Enter the Dragon

Dol Ho, Hing Lung, Lichee Garden, Oriental Pearl, Pearl City

This being the new year, you'll want to head for a bakery and stock up on moon cakes. The Eastern (720 Grant at Clay, 392-4497; open 8 a.m. to 8 p.m.) has been the Stafford family favorite for years. I myself tend to skip the lunar variety of cake -- I could never get around the centrally located hard-boiled egg yolk -- but on a recent visit I enjoyed earthy, rich black bean cakes (an aficionado calls Eastern's version "the best in Chinatown"); simply textured, sweetly complex lotus cakes; dense, mouth-filling coconut cakes; and the unquestionably weird-chewy preserved egg- ginger cake, all of them wrapped up in flaky, lard-rich pastry ($2 for three cakes). The crisp, delicate, barely sweetened almond cookies ($2 per sack) are nice too. And if you're in the mood for fortune cookies, head over to Mee Mee (1328 Stockton at Broad- way, 362-3204; open Monday through Saturday 8 a.m. to 6 p.m.), a shadowy little place where you can get multihued, personalized, and/or naughty fortune cookies created on the premises (peek in back, where a half-dozen craftspersons fashion the cookies with the help of apparatuses straight out of Rube Goldberg).

Stressed out from all the eating and jostling? This is a job for the Imperial Tea Court (1411 Powell at Broadway, 788-6080; open daily 11 a.m. to 6:30 p.m.), a most tranquil locale in which to stop and smell the roses (with Imperial White Peony, of course). In a soothing setting of deep-toned woodwork, lanterns, brush paintings, and birdcages, tea is served with great ceremony: The chosen leaves are presented in a porcelain cup; hot water is splashed over them and then poured out; the moist leaves are offered for inspection, like a wine cork. Finally, hot water is poured over the approved leaves and allowed to steep, the steeping time depending on the tea.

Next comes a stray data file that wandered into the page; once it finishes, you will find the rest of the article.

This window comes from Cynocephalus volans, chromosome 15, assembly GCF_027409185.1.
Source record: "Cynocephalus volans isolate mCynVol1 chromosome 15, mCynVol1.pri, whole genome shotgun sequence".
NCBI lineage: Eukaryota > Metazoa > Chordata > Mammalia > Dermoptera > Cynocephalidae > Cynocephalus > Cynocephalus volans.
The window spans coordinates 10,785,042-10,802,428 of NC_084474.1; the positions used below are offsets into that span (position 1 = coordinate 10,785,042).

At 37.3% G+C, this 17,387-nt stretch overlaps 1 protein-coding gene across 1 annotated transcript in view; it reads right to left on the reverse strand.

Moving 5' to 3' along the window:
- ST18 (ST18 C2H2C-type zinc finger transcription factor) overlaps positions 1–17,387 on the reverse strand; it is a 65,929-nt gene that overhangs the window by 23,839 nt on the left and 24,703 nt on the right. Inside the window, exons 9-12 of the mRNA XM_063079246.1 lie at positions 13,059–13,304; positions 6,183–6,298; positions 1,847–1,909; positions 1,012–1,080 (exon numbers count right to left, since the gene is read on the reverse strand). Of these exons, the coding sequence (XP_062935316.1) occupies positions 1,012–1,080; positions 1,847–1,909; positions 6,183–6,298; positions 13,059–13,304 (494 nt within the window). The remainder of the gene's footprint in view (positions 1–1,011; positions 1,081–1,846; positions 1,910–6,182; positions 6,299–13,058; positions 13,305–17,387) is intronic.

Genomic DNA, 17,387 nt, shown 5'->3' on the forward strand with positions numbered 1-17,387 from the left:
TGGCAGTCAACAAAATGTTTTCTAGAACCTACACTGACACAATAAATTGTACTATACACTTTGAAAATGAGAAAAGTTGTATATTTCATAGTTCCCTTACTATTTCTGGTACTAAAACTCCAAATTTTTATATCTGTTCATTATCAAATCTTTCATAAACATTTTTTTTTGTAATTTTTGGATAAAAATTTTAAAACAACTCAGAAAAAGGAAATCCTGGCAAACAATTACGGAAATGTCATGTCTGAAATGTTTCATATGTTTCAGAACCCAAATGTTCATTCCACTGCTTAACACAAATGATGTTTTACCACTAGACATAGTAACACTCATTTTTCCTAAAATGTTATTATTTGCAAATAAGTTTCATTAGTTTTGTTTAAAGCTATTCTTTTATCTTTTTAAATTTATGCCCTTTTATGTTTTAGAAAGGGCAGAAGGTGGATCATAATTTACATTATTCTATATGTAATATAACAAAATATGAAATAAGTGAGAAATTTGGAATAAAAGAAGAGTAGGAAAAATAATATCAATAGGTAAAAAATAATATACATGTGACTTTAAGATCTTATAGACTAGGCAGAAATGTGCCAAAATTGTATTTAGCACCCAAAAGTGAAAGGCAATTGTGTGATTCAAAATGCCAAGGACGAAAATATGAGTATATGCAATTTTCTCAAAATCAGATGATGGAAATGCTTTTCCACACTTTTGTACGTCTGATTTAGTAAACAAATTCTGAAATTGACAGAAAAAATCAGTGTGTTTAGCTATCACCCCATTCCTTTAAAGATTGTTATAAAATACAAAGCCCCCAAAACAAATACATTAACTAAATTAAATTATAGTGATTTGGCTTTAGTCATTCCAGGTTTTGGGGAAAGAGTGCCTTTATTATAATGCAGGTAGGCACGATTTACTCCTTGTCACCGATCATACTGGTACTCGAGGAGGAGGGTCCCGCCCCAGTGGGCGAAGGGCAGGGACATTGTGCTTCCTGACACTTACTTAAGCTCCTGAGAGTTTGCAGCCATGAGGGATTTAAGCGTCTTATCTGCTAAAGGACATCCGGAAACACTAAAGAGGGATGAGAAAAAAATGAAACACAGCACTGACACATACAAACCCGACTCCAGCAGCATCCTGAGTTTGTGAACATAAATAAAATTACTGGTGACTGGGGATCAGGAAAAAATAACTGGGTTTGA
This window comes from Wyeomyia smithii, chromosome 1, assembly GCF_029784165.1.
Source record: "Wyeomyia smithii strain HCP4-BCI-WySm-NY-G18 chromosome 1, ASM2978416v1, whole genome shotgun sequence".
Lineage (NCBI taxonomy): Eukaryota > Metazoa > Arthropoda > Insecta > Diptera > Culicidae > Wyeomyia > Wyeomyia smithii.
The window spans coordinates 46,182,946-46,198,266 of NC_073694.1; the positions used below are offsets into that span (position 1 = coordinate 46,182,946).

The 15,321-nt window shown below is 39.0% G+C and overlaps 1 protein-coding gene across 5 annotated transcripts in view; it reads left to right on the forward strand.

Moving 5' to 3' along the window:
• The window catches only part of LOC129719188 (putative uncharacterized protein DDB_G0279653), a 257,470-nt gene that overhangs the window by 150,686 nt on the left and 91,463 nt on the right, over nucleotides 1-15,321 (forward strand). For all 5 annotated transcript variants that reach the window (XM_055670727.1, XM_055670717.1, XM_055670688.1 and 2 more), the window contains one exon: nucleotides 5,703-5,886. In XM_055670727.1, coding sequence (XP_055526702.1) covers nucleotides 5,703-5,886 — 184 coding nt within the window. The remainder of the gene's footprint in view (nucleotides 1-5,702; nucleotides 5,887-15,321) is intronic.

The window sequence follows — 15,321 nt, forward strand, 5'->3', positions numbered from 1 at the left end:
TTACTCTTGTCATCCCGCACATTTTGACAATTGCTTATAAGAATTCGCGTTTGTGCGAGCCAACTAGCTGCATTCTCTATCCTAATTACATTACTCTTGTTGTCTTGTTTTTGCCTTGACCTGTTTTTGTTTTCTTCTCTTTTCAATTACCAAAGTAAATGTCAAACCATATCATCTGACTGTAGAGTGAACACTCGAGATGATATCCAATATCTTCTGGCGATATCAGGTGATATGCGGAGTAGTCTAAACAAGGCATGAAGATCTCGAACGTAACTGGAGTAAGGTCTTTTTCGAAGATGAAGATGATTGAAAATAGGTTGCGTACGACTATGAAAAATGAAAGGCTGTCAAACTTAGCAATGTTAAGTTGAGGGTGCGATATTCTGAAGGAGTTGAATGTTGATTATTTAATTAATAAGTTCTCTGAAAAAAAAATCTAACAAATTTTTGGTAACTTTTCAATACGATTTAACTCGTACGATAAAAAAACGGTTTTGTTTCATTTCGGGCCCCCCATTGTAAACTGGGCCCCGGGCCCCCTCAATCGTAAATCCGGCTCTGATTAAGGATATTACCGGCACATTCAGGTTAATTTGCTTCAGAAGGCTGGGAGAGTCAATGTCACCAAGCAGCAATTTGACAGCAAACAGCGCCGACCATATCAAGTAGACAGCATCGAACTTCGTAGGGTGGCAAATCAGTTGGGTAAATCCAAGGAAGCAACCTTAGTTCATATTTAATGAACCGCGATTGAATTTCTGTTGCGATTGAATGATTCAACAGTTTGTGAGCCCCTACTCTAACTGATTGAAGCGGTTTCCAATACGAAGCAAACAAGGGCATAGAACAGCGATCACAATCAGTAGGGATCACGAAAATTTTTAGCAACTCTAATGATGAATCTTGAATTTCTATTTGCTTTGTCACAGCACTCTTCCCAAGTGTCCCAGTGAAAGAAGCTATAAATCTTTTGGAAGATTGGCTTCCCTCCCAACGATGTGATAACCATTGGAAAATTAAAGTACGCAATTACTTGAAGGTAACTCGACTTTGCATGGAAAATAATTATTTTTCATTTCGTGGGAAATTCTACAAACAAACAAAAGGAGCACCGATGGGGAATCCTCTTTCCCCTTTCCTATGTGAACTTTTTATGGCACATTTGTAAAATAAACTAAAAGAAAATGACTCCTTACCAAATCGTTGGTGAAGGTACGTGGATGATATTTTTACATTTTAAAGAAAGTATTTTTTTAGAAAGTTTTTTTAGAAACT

You drink your tea by placing the cup in the palm of one hand and scooping the leaves out of lip range with a porcelain saucer held in the other hand; the process forces you to take slow, occasional sips, to relax, to unwind, to let time pass unheeded. The water is kept steaming on a tableside hot plate, allowing you to replenish the cup at your leisure. I enjoyed the subtle, herbaceous Orchid Oolong and, with it, a plate of tiny almond cookies and green tea crackers, the latter all thin, crunchy texture ($1). There are 32 varieties of tea (including Monkey-Picked Tie Guan Yin) at $3 to $5 per cup; they're also available by the pound at prices ranging from $15 for the Chrysanthemum Blossom to $280 for the Imperial Dragon Well.

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Location Info


Dol Ho

808 Pacific
San Francisco, CA 94133

Category: Restaurant > Chinese

Region: North Beach/ Chinatown


Dol Ho
808 Pacific (between Stockton and Powell), 392-2828. Open daily 7 a.m. to 5 p.m. Reservations: not necessary. Muni: 12, 30, 45, 83. Noise level: high.

Hing Lung
674 Broadway (near Stockton), 398-8838. Open daily 8 a.m. to 1 a.m. Reservations: not necessary. Muni: 12, 30, 45, 83. Noise level: high.

Lichee Garden
1416 Powell (between Broadway and Vallejo), 397-2290. Open daily 7 a.m. to 9:30 p.m. Reservations: not necessary. Muni: 12, 30, 45, 83. Noise level: moderate.

Oriental Pearl
760 Clay (near Grant), 433-1817. Lunch 11 a.m. to 3 p.m., dinner 5 to 9:30 p.m. Reservations: not necessary. Muni: 1, 15, 42. Noise level: moderate.

Pearl City
641 Jackson (between Kearny and Grant), 398-8383. Open daily 8 a.m. to 10 p.m. Reservations: not necessary. Muni: 1, 15, 42. Noise level: high.

Chinatown parking recommendation: Park at the Sutter-Stockton or Union Square garage and catch the Powell Street cable car or the 30 Stockton (or, better yet, stroll the two or three blocks into Chinatown)

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